Birds flap their wings at different speeds for flying up and down. Da Vinci saw this and conceptualized a flying machine more than 400 years before the Wright Brothers got the airplane right.  

Leonardo da Vinci’s Concept of Flying Machine when Art serves engineering culture
Leonardo da Vinci’s Concept of Flying Machine
Image Credits: https://en.wikipedia.org/wiki/File:Design_for_a_Flying_Machine.jpg 
  • Music helped the genius Albert Einstein obtain insights that culminated in him developing the Relativity Theory.
  • Efficacy of the art-science linkage is not an isolated case by any means:
    • COLLIDE is CERN’s idea exchange program between scientists and artists. CERN is the European Organization for Nuclear Research.
    • Robbert Dijkgraff guides his students towards art when faced with apparently unsolvable challenges. Dijkgraff is the Princeton-based Institute of Advanced Study’s director.
  • Bell Laboratories put together a team consisting of computer scientist Kenneth Knowlton, electrical engineer Dr. A Michael Noll, and artists such as Lillian Schwartz and Stan Vanderbeek. The group went on to pioneer computer animation with applications in video games and visual special effects.
  • Depression, dementia, and Parkinson’s patients reported positive effects of applied culture and art mediations.  
  • Back in the 1980s, electrical engineer Karl Brandenburg was looking to complete a Ph.D and psychoacoustics expert Dieter Sietzer was looking for a student who would take to completion his pet project of compression of audio files for easier transmission. Psychoacoustics is how humans interpret sound. The mp3 format was born out of this partnership..
  • Arts Council of England’s report found that getting involved in art and culture inspires:
    • Communities to unite by minimizing insecurity and social exclusion.
    • High school students to vote (on reaching voting age) and volunteer. Art participants in high school have a 20% more voting probability than the non participants.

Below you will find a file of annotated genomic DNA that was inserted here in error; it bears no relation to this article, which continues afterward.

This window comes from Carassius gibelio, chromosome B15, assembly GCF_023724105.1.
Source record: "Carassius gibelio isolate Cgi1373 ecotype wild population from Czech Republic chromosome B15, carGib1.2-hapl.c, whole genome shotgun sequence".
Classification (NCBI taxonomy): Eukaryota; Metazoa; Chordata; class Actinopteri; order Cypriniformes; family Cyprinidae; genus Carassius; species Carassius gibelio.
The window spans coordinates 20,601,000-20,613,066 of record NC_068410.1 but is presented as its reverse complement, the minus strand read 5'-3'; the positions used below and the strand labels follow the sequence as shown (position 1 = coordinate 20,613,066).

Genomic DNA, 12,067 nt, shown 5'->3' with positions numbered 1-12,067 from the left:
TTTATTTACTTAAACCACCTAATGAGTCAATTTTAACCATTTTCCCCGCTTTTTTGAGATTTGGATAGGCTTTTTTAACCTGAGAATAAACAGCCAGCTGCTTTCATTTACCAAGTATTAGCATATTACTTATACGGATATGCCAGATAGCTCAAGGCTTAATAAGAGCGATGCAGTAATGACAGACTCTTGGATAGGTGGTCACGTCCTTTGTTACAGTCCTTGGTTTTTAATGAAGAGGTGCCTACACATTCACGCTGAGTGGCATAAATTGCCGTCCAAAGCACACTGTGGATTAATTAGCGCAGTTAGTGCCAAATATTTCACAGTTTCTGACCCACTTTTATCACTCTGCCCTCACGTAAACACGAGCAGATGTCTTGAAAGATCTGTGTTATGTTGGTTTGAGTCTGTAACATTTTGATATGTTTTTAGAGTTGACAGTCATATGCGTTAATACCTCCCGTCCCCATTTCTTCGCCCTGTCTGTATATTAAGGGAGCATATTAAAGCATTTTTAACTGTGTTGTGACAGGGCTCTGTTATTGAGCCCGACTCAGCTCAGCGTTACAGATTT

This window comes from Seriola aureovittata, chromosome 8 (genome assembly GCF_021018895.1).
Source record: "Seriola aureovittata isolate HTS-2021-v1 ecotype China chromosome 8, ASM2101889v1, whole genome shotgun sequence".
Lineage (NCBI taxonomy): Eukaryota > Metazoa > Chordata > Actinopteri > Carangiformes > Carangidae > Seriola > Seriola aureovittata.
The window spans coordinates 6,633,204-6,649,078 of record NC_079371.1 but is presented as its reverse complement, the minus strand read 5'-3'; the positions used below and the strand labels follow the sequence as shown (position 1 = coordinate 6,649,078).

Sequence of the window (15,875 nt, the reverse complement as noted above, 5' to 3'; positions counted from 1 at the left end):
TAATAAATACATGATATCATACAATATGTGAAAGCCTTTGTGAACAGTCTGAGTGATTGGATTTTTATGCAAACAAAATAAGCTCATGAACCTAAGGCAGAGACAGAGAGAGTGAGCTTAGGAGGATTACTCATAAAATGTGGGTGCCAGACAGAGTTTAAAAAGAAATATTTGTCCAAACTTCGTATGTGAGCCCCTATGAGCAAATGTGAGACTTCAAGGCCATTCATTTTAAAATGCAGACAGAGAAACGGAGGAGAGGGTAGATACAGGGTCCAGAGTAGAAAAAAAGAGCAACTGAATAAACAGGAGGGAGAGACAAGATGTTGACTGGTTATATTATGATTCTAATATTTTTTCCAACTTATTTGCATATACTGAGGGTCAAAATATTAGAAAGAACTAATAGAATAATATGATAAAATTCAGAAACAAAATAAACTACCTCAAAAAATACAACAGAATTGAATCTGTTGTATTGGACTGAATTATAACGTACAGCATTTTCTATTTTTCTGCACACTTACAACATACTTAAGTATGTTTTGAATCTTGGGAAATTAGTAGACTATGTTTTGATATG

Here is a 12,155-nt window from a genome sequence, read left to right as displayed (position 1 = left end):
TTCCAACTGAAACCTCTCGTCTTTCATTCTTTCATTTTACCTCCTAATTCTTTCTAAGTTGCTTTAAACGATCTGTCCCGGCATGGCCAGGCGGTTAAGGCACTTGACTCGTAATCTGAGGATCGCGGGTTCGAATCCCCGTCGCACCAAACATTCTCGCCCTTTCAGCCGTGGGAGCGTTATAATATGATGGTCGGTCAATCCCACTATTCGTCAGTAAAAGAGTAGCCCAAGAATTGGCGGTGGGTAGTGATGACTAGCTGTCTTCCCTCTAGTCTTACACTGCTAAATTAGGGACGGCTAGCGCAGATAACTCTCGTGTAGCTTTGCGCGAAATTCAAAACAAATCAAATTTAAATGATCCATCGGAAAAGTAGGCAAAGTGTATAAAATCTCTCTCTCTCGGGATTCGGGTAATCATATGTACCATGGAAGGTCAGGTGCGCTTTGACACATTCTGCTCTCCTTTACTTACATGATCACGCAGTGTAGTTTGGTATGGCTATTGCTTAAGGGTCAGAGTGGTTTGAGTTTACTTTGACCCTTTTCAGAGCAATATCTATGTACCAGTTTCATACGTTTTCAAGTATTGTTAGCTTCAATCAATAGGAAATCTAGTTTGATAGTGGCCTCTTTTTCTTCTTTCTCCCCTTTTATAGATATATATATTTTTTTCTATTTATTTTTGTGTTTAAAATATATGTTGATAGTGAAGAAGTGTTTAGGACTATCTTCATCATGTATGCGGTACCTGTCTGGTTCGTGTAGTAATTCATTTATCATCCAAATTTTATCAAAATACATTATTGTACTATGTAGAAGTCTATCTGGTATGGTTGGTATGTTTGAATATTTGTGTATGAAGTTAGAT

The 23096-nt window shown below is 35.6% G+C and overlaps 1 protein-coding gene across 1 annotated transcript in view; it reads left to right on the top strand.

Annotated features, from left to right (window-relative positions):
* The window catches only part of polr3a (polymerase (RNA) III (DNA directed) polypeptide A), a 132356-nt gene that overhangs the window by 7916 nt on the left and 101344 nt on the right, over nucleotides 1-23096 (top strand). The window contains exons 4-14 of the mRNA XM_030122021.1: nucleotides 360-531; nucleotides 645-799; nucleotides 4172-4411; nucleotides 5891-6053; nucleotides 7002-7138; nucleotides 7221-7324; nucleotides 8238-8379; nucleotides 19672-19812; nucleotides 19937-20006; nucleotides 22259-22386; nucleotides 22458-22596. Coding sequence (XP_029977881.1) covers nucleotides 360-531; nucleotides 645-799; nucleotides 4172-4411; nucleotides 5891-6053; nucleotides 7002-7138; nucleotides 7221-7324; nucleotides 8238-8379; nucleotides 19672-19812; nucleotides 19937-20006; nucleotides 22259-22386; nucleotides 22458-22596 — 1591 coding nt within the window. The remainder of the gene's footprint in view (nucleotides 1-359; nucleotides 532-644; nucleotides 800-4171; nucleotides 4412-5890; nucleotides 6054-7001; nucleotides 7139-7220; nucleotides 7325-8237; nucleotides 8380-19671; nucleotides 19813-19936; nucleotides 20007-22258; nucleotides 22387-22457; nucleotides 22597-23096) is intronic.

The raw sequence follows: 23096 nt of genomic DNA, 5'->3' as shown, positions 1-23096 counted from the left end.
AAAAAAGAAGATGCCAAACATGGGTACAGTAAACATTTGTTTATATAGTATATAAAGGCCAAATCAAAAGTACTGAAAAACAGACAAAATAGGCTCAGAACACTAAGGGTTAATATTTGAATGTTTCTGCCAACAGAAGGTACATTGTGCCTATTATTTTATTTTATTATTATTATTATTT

• Leadership qualities.
    • More employability and job retention among students.
Art of Lorenzo Ghiberti’s Gates of Paradise
Lorenzo Ghiberti’s Gates of Paradise
Image Credits: Ricardo Andre Frantz at https://en.wikipedia.org/wiki/File:Floren%C3%A7a_-_Port%C3%B5es_do_Para%C3%ADso_(146).jpg 
  • In education, attending:
    • Structured music events boost early language learning, maths understanding, and early literacy.
    • Library and drama advances literacy.
  • At the risk of sounding like Oscar Wilde’s cynic, one who knows the price of everything and the value of nothing, we have to mention the economic dimension.

An Economic Growth trigger…

A broad view of this linkage would be the recreational effect of participation in art-culture. Recreation hikes productivity. And productivity is among the major driver of genuine economic growth over the long term.

  • Specifically, art and culture stimulate local economies because they:
    • Develop skills and talent.
    • Generate employment.
    • Attract tourists and visitors.
    • Draw in and retain enterprises that resurrect places.
  • Associate Professor of Art and Archaeology at Princeton, Bridget Alsdorf’s Self and Society in 19th-Century French Painting course examines French paintings for surge in modern individualism. The theme and its implications are relevant today in the context of people posting their edited images on social media.
  • When introduced in primary schools, comparative evaluation of art in various traditions inspires students to take note of the distinct elements in diverse cultures, fine tune their awareness of art and culture, extend their knowledge, and boost their critical and analytical thinking – the recipe for intellectual and social advancement is complete!

Art & Culture: Laying Impregnable Civilizational Foundations

Maybe because art and culture help us understand and communicate with people via images, stories, and sounds across the barriers of language and lifestyles. Or because they open our minds to a whole world of possibilities and make us more considerate by appealing to the innate being inside us. Maybe because they trigger creativity . . .

All said and done, artistic and cultural involvement imbibes values – the very fundamental of healthy civilizations.

With art and culture being such invaluable assets for the human race, no effort and, certainly, price is too great for pursuing the noble objective of conservation of art forms – digitalization of culture being one such endeavour.

art, culture, davinci, education, fun, inspiration, painting, thinking, thoughts, transcendance, transmission